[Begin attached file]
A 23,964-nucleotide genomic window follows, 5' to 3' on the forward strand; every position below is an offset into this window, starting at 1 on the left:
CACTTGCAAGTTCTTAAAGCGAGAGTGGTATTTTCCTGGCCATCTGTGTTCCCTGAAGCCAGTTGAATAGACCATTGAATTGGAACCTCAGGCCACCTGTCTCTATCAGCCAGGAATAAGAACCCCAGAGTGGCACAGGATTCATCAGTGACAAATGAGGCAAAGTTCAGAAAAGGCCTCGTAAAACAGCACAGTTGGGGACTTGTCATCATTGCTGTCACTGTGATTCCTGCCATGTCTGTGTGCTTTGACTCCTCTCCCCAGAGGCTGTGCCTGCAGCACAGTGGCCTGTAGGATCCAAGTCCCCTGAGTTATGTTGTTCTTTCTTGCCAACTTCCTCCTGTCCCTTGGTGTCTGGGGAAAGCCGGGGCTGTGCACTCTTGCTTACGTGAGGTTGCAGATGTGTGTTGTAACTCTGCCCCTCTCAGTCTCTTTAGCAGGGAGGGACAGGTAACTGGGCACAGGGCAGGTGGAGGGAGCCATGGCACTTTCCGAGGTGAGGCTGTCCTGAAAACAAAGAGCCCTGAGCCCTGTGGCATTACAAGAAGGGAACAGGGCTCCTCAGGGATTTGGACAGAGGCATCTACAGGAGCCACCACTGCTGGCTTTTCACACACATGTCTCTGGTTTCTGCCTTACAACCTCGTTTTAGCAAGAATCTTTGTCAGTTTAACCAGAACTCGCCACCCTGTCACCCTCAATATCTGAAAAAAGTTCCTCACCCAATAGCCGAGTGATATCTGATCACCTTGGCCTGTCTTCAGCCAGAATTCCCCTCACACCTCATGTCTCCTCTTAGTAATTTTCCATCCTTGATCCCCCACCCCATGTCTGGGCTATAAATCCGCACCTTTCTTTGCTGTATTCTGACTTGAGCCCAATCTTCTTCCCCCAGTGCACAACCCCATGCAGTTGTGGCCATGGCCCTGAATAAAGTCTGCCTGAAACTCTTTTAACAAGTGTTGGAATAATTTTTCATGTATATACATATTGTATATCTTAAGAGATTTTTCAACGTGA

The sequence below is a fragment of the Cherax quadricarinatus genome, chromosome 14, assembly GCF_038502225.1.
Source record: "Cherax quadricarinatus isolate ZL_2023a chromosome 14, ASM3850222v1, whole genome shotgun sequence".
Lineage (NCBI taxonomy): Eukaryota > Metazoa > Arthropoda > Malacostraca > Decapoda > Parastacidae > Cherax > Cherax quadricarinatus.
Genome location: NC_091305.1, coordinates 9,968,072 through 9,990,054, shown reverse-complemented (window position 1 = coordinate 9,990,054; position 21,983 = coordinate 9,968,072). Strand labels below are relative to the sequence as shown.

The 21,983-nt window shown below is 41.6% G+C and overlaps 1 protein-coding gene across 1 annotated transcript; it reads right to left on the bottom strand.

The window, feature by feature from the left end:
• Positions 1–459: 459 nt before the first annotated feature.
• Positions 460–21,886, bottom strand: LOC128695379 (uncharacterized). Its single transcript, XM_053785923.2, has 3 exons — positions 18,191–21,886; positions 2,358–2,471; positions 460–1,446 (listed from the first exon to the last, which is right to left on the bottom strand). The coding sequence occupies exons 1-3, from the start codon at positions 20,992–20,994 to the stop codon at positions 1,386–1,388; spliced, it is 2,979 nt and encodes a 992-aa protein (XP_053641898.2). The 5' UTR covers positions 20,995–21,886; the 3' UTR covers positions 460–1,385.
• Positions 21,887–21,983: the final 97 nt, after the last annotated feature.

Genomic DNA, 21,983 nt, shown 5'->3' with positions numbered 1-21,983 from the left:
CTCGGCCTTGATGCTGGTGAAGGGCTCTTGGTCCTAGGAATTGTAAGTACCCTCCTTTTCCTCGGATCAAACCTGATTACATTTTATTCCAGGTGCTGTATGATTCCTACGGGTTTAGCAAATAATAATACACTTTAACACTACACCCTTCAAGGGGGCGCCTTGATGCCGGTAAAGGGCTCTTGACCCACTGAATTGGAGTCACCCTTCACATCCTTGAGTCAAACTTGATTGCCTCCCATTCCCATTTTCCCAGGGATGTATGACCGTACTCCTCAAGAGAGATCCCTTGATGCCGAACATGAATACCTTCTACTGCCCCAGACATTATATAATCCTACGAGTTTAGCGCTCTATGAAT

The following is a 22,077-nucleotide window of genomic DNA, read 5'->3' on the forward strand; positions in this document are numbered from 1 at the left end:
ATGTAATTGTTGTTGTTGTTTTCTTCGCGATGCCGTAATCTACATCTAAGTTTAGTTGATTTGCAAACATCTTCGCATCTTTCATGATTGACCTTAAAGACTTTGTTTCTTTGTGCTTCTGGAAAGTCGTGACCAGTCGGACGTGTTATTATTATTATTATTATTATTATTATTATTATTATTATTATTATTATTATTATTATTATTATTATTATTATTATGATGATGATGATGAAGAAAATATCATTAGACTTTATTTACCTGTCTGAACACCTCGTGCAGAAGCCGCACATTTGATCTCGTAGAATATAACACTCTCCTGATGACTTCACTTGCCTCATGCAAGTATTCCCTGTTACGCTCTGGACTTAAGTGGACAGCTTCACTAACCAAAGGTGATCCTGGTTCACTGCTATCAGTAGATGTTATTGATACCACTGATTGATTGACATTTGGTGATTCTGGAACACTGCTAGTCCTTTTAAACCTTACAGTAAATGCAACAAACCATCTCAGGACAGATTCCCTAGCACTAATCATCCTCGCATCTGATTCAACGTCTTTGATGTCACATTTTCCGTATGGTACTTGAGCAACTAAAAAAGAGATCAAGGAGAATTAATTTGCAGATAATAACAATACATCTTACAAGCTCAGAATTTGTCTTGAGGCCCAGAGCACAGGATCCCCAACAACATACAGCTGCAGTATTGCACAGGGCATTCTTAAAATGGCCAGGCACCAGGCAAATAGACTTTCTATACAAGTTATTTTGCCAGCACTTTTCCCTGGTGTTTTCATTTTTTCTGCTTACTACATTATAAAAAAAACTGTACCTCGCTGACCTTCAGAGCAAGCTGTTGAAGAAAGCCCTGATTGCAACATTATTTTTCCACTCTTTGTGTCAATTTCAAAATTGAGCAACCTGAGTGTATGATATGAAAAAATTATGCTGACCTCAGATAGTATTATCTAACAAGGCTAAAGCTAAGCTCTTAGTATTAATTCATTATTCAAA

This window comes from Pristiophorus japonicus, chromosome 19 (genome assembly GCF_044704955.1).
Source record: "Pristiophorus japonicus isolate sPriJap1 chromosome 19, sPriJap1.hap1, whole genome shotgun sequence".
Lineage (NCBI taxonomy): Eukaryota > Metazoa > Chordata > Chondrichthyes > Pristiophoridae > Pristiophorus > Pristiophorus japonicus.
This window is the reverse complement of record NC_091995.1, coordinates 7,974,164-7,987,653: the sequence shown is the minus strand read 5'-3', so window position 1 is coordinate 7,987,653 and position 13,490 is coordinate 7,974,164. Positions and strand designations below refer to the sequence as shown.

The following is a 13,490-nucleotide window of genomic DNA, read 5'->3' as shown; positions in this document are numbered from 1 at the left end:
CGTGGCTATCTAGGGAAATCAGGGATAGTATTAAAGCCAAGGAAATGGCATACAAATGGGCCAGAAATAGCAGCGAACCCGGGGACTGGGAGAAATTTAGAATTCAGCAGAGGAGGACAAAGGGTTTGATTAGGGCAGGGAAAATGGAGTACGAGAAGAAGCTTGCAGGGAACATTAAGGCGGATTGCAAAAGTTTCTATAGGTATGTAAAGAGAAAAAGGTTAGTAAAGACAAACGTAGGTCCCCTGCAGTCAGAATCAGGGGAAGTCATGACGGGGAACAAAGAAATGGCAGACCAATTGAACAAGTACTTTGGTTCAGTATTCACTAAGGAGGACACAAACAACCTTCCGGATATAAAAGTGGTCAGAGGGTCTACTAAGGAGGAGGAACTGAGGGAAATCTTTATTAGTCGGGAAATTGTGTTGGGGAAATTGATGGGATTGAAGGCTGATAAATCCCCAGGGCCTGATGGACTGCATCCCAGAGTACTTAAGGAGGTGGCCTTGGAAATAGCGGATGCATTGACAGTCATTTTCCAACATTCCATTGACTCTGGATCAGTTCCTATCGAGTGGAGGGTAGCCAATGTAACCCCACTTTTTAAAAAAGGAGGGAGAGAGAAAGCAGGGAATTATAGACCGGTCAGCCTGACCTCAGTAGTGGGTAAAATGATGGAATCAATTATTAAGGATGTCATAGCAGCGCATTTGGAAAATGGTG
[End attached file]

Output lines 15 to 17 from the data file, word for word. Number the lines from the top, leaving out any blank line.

ATGTAATTGTTGTTGTTGTTTTCTTCGCGATGCCGTAATCTACATCTAAGTTTAGTTGATTTGCAAACATCTTCGCATCTTTCATGATTGACCTTAAAGACTTTGTTTCTTTGTGCTTCTGGAAAGTCGTGACCAGTCGGACGTGTTATTATTATTATTATTATTATTATTATTATTATTATTATTATTATTATTATTATTATTATTATTATTATTATTATGATGATGATGATGAAGAAAATATCATTAGACTTTATTTACCTGTCTGAACACCTCGTGCAGAAGCCGCACATTTGATCTCGTAGAATATAACACTCTCCTGATGACTTCACTTGCCTCATGCAAGTATTCCCTGTTACGCTCTGGACTTAAGTGGACAGCTTCACTAACCAAAGGTGATCCTGGTTCACTGCTATCAGTAGATGTTATTGATACCACTGATTGATTGACATTTGGTGATTCTGGAACACTGCTAGTCCTTTTAAACCTTACAGTAAATGCAACAAACCATCTCAGGACAGATTCCCTAGCACTAATCATCCTCGCATCTGATTCAACGTCTTTGATGTCACATTTTCCGTATGGTACTTGAGCAACTAAAAAAGAGATCAAGGAGAATTAATTTGCAGATAATAACAATACATCTTACAAGCTCAGAATTTGTCTTGAGGCCCAGAGCACAGGATCCCCAACAACATACAGCTGCAGTATTGCACAGGGCATTCTTAAAATGGCCAGGCACCAGGCAAATAGACTTTCTATACAAGTTATTTTGCCAGCACTTTTCCCTGGTGTTTTCATTTTTTCTGCTTACTACATTATAAAAAAAACTGTACCTCGCTGACCTTCAGAGCAAGCTGTTGAAGAAAGCCCTGATTGCAACATTATTTTTCCACTCTTTGTGTCAATTTCAAAATTGAGCAACCTGAGTGTATGATATGAAAAAATTATGCTGACCTCAGATAGTATTATCTAACAAGGCTAAAGCTAAGCTCTTAGTATTAATTCATTATTCAAA

This window comes from Pristiophorus japonicus, chromosome 19 (genome assembly GCF_044704955.1).
Source record: "Pristiophorus japonicus isolate sPriJap1 chromosome 19, sPriJap1.hap1, whole genome shotgun sequence".